FocusModeling a concept to understand its constituent elements, its structure, and how it develops
Principal MetaphorsThe notion of “schema” is embraced across a broad range of learning theories. In particular, it is prominently invoked in both Cognitivism and Non-Trivial Constructivisms. The latter are more prominent in the field of education – and the cluster of associated metaphors can be readily tweaked to fit with the brain-as-computer lens applied by Cognitivism and other Brain-as-Computer Discourses.
- Knowledge is … already-established-but-always-evolving construals
- Knowing is … personal sense derived from individual experience
- Learner is … a meaning-maker (individual)
- Learning is … construing associations among experiences
- Teaching is … supporting sense-making
SynopsisSchema Theory describes how personal knowledge is elaborated and structured. A schema (pl. schemata) is the network of associations that constitutes a concept for someone, and learning is understood as an iterative process of revising schema to maintain coherence in the face of new experiences, information, and demands. One’s current schemata are the principal determiner of what one will learn through subsequent experiences. (The image is intended to illustrate these points for an imaginary person’s schema of “chair.” Objects in the white region will be readily integrated – i.e., assimilated – as chairs; whereas the imaginary person’s “chair” schema will require some adjustment of the current chair schema – i.e., accommodation – for the objects in the shaded region to be met as chairs.) One has many overlapping and intersecting schemata that vary in abstraction – covering, for example, words, objects, ideologies, and cultural truths. Important constructs within Schema Theory include:
- Percept – a conscious noticing
- Concept – an integrated network of associations, abstracted from a class of Percepts, that is useful for making sense of and acting upon that class
- Schema – the subjective network of associations that constitutes a Concept (see above) for someone
- Assimilation – applying prior learnings to new information (e.g., referring to all farm buildings as “houses”), and so learning with no modification to a schema
- Accommodation – revising prior learnings to deal with new information (e.g., upon learning that non-human animals live in barns and wheat is stored in granaries, distinguishing among “farm buildings”), and so significantly modifying a schema
- Restructuring – forming new schemata
- Tuning – modifying schemata
- Conceptual Change (Susan Carey, 1980s) –Subject to varied interpretations in the education literature, understandings of Conceptual Change converge around the point that it has to do with restructuring, problematizing, or replacing an existing conception to give way to a new one.
- Schema-Based Instruction (various, 1990s) – Most often associated with problem-solving and inquiry settings, Schema-Based Instruction encourages learners to attend to the structure of an assigned task – with a view toward summoning relevant memories of previous engagements with similarly structured tasks. In the process, the intention is to develop a schema that might render that class of tasks more familiar and manageable.
- Schema-Based Learning (Schema-Oriented Learning) (Jerome Bruner, 1960s) – a teaching approach oriented by an expert-generated schema, in which well-designed examples, tasks, or problems are used to promote conceptual understanding through processes of homing in on key elements, generalizing, and abstracting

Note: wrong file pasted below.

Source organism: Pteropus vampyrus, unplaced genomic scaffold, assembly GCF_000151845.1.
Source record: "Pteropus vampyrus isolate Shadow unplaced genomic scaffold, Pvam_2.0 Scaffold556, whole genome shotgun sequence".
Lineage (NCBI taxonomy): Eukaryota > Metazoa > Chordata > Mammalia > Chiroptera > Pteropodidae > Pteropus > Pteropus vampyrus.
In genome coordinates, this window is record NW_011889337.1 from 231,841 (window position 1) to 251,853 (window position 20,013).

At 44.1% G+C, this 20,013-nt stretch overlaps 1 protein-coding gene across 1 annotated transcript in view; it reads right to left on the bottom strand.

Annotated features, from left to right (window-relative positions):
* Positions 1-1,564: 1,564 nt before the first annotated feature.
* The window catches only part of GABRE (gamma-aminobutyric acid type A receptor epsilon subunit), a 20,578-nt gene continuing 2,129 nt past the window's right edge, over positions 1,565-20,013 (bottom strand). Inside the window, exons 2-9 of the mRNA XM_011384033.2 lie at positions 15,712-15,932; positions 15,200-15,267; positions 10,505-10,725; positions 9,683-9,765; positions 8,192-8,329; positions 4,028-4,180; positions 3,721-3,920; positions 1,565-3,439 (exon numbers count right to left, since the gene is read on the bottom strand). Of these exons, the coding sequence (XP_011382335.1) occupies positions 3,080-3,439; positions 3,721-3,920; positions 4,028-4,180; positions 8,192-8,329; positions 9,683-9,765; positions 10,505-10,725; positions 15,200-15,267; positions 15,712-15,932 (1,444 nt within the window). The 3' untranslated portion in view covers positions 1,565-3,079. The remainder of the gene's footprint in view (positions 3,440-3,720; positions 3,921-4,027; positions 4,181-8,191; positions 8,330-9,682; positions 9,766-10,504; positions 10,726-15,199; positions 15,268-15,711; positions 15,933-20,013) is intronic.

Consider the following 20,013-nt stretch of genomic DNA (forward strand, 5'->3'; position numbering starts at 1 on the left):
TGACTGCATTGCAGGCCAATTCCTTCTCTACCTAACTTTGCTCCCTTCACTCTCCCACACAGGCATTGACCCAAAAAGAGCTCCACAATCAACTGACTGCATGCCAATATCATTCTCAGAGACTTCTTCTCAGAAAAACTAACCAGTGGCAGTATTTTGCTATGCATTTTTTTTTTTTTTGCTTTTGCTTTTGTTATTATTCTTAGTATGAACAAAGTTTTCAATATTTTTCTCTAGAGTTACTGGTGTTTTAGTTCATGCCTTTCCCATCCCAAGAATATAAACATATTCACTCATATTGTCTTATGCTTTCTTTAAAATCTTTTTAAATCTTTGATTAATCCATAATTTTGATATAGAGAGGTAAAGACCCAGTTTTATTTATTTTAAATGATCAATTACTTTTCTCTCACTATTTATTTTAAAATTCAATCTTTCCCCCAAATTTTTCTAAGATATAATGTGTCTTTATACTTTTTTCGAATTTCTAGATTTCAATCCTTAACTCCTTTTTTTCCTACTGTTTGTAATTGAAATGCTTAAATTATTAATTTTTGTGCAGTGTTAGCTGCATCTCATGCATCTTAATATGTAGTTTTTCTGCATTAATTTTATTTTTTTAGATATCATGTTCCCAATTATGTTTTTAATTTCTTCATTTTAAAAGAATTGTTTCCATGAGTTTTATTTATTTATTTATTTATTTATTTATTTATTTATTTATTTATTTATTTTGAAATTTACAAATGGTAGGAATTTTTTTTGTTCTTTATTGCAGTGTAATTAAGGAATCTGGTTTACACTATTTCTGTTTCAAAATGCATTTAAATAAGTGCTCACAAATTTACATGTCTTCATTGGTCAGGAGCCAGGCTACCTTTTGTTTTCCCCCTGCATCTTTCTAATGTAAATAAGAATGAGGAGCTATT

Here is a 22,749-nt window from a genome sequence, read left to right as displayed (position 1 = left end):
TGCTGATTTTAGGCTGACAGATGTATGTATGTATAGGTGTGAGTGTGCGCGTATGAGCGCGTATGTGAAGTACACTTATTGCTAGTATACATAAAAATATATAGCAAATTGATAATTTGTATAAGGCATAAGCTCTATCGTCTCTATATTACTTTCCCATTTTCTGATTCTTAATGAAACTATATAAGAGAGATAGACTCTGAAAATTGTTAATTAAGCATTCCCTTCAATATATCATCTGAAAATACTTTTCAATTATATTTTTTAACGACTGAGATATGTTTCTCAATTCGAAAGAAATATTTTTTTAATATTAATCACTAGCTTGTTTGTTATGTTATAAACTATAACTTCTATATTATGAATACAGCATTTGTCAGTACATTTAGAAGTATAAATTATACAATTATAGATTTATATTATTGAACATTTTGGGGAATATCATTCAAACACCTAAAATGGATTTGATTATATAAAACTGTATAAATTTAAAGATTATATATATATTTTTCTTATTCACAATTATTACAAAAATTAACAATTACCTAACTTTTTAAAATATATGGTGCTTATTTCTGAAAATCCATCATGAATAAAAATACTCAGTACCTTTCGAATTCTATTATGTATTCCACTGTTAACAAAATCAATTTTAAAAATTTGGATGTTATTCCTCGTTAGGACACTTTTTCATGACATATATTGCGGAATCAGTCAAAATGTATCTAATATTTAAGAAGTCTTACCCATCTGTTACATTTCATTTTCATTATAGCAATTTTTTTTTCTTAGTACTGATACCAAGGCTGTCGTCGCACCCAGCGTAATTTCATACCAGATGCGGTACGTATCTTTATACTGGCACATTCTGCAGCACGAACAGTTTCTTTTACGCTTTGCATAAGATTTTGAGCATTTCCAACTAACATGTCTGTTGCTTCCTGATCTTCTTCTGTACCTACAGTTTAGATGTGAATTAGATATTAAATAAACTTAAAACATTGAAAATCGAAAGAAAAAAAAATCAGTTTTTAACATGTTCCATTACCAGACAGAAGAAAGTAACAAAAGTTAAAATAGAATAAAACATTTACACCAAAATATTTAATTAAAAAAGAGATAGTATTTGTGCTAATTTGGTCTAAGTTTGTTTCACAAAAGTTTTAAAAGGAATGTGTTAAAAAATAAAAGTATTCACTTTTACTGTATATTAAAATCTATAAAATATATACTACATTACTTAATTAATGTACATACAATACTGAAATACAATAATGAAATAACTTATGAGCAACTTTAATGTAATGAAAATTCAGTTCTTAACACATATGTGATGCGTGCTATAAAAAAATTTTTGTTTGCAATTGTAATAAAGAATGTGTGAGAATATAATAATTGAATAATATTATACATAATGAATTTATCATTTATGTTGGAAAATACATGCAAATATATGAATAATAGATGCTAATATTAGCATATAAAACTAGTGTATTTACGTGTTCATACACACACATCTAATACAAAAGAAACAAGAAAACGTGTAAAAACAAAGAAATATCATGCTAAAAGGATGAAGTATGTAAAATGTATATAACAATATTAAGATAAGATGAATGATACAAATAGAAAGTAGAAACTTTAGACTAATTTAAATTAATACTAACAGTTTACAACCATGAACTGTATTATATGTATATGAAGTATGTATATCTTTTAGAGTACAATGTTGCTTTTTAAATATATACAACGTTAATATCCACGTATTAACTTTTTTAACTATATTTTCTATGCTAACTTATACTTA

- Constructive Perception Theory (Constructive Theory of Perception) – a rejection of the popular assumption that perception involves “taking in” information, suggesting instead that perception is more a matter of projecting expectations distilled from prior experience (i.e., established and evolving schemata) onto sensory experience
- Conceptual-Act Model of Emotion (Theory of Constructed Emotion; Constructivist Theory of Emotion) (Lisa Feldman Barrett, 2000s) – the hypothesis that emotions are formed and manifest in very much the same way as schemata – that is, emotions are not biologically hardwired, but “emotion concepts” that are distilled from past experience and that render current sensations meaningful
CommentaryThe most common and persistent criticism of Schema Theory is that the notion is vague. It is not clear what does and does not count as a schema. This point is underscored by the fact that incompatible perspectives (e.g., Cognitivism and most Non-Trivial Constructivisms) embrace the notion.
Authors and/or Prominent InfluencesFrederic Bartlett; Jean Piaget; Richard Anderson
Status as a Theory of LearningSchema Theory can be considered a theory of learning in its own right, but it is more often encountered as a component of other learning theories.
Status as a Theory of TeachingSchema Theory is not a theory of teaching, but it does underscore the vital insight that the most important influence on what one will learn is what one already knows.
Status as a Scientific TheoryBecause the notion of “schema” is sometimes vague and often contested, it is difficult to argue that Schema Theory fulfills our criteria for a scientific theory. We, however, classify it as such for the meanings applied in Non-Trivial Constructivisms associated with Embodiment Discourses (which is where we locate the perspective on our map, and which generally meet our criteria).
- Conceptual-Act Model of Emotion (Theory of Constructed Emotion; Constructivist Theory of Emotion)
- Constructive Perception Theory (Constructive Theory of Perception)
- Schema-Based Instruction
- Schema-Based Learning (Schema-Oriented Learning)
Please cite this article as:
Davis, B., & Francis, K. (2022). “Schema Theory” in Discourses on Learning in Education. https://learningdiscourses.com.
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